Going overseas independently has its benefits–like autonomy, neutrality from agencies’ agendas, and flexibility. What do you need to know if you’re thinking in this direction? Don’t miss these important thoughts.
I chose to go the independent route because I felt that I already had (or was able to find) all of the services of a missions agency from other sources at a fraction of the cost.
But there are several advantages for being associated with a missions agency, including the following:
Today Go. Serve. Love is pumped to welcome back Rachel Pieh Jones–marathon runner, camel rider, mom, cookbook author of Djiboutilicious, and general all-out lover of Djibouti. This post originally appeared on her blog, Djibouti Jones.
From Rachel’s blog, Djibouti Jones:this post has stirred up controversy and passion that I confess I was naively not prepared for. I understand that many feel judged and I can see why and I apologize. This is not a list of commandments and it is a list of things I have done/still do. It is not a call for feelings of guilt or failure. It is not a perfect list based on research or facts. Mostly, it was meant to be a fun way to look at the choices we make as expats, with tongue-in-cheek sarcasm, which doesn’t translate well via the written word. I’m not going to change the post to soften the reactions people bring to it, I’m simply saying that I hear you, I’m sorry to have caused offense, and I’m human, both as an expat and as a blogger.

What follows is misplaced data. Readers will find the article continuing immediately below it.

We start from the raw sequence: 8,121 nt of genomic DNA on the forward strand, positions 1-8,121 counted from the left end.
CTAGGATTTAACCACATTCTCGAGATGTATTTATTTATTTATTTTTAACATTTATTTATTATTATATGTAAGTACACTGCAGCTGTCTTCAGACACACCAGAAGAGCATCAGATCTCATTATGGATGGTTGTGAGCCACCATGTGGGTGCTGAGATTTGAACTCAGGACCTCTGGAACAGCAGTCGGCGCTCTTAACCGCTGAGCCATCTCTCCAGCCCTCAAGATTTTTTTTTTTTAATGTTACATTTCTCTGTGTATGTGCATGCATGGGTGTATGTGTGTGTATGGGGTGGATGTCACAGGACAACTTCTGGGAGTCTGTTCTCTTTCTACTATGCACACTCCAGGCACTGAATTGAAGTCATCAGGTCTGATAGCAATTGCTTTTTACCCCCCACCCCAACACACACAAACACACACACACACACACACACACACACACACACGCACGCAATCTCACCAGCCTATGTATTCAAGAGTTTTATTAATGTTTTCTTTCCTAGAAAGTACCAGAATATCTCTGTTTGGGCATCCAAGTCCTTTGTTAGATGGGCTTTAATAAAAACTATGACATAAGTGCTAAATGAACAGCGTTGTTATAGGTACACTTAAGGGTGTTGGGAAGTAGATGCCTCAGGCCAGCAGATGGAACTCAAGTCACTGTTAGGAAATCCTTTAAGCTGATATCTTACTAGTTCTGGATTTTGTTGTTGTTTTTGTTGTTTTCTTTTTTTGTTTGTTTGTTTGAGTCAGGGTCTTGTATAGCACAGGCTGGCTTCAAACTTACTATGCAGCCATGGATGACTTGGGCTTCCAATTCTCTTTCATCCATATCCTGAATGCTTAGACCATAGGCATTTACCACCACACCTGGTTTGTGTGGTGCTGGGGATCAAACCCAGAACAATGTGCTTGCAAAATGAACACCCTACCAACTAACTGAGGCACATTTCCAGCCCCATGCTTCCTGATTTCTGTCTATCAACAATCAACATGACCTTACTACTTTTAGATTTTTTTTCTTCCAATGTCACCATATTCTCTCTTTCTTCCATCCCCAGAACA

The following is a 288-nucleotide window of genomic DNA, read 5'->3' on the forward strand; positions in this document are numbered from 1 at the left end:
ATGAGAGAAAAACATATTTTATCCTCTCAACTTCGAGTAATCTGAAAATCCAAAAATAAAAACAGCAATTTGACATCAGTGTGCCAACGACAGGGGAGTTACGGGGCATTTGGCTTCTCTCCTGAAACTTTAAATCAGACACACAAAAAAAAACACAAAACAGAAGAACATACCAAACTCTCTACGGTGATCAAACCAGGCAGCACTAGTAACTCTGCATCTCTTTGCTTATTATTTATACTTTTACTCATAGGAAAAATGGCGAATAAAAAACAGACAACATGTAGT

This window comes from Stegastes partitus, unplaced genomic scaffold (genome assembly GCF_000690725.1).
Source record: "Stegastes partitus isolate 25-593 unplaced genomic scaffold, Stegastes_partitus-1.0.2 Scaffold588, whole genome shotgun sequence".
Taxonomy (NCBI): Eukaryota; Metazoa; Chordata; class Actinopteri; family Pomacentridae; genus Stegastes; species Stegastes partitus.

Hey all you expats…here are some things we need to stop doing. You’ll last longer overseas, enrich your time, leave a more positive impression, and you will never be the same. (Confession: I’ve done/do all of them myself, so an added bonus, #21 Remember no one is stagnant.)
There are times in cross-cultural work–in those nuanced, complicated relationships–that the differences dividing us seem simply too overwhelming. How can we possibly connect when we can’t even agree on that?